Oil Train Derailment and Fire| in W. Va. Prompts Evacuation

     
(CN) – A CSX train hauling millions of gallons of oil continued to burn in Fayette County, West Va., Tuesday, a day after it derailed in a snowstorm, dumping crude into a river and forcing the evacuation of about 1,000 residents of nearby communities.
     The train, consisting of 109 tank cars and two locomotives, derailed at about 1:20 P.m. Monday near the small towns of Boomer and Adena in the southern part of the state.
     The railroad said about 25 tanks cars left the tracks; the West Virginia Dept. of Military Affairs and Public Safety put the number at 25. Of those, about 20 were involved in the explosions that shot fireballs 100 yards into the air. None of the cars is currently believed to have entered the Kanawha River.
     The train, carrying highly flammable Bakken crude oil, was travelling from North Dakota to Virginia, according to the Associated Press. It is still unclear what caused the derailment. Officials say that the heat from the fires at the derailment site was so intense Monday night that crews have not yet been able to a detailed investigation.
     On Tuesday some local officials are questioning whether the severe winter weather that has been shaking the region is to blame.
     Eyewitness Randy Fitzwater, a resident of Boomer, told the local Metro News that the first indication something was amiss was a sudden loud noise.
     “It sounded like a jet airplane flew over my house and then I heard an explosion. I looked across the river and I could see this big ball of flame,” Fitzwater said.
     Another local resident told the Metro News that “flames were going at least 300 feet into the air …” and that thick, black smoke was “everywhere.”
     She reportedly heard many explosions which “shook my whole house. I could feel the heat through my door.”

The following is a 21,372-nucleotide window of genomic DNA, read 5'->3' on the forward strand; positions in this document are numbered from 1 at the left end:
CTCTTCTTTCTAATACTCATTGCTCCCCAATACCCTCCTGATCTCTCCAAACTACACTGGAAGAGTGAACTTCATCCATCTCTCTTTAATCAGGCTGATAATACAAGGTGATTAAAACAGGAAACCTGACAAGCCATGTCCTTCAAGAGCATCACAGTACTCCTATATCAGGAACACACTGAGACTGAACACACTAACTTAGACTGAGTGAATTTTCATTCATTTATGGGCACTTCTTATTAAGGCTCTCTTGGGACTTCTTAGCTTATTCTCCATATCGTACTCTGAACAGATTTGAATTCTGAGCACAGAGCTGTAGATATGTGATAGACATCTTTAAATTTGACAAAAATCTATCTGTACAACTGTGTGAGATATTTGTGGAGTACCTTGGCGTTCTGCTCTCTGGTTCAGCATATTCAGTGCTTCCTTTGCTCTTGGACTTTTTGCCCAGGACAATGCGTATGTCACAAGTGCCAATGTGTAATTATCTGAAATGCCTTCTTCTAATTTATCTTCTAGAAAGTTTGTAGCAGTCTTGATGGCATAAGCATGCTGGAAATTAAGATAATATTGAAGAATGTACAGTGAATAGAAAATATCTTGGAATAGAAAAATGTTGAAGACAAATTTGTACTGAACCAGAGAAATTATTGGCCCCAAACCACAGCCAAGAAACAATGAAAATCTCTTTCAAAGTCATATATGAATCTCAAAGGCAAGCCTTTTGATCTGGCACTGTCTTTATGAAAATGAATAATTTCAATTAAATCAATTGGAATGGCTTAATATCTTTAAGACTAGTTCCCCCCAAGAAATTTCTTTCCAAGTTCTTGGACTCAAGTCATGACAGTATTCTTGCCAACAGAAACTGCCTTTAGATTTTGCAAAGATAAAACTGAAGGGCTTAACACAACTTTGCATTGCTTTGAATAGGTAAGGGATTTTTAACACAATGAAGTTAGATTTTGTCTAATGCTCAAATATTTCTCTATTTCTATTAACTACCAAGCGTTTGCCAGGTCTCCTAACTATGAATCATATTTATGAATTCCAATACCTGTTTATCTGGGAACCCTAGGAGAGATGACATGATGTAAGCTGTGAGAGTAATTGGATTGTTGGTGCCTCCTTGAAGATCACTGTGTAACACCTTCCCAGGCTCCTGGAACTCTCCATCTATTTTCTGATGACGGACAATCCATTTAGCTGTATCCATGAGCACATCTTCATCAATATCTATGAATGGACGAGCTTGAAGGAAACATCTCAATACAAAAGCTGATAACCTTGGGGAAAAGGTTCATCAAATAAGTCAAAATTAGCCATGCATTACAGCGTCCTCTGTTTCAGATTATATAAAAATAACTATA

“The biggest explosion happened around midnight”, Montgomery volunteer firefighter John McGinnis said on Tuesday.
     Local news organizations reported that at least one home was completely destroyed, but police have as yet had no reports of fatalities, although one individual is being treated for smoke inhalation.
     The derailment caused crude oil to leak from the tank cars and into the Kanawha River, a source of drinking water for thousands of people. Parts of the river even caught fire amid the explosions, reported Fox 8 in Cleveland.
     CSX has announced that crews were working to contain oil spilled into Armstrong Creek, which runs parallel to the CSX tracks. A CSX statement explained that the company is working with local responders and local officials in order to “deploy environmental protective measures and monitoring measures on land, air, and in the nearby Kanawha River,” and to determine the extent of the environmental damage.
     The railroad is also working with the Red Cross to provide shelter for many of the evacuees.
     Governor Earl Ray Tomblin has declared a State of Emergency in Kanawha and Fayette Counties and West Virginia American Water is expected to issue a boil water order, although initial crude oil tests on the water have been negative, according to WCHS in Charleston.
     A temporary water distribution site has been set up at the Montgomery Town Hall to meet the needs of the more than 2,000 people currently without safe drinking water.
     The New York Times reported that such accidents have become more common due to the dramatic increase in Bakken oil train shipments. Before 2009, fewer than 10,000 oil tanker cars were transported by train each year, but that number jumped to more than 230,000 in 2012 and 430,000 in 2013.
     U.S. regulators announced just last month that Bakken crude oil, produced from the Bakken shale, in regions such as North Dakota and Montana, is more flammable and more dangerous to ship by train than other forms of crude oil, according to Metro News.
     A four-month study being conducted by the Pipeline and Hazardous Materials Safety Administration could force more rigid labeling of contents and require petroleum to be shipped in newer, stronger rail cars, in order to prevent this kind of catastrophe from happening in the future.
     This is reportedly the second crash involving a CSX oil train in the past 10 months.

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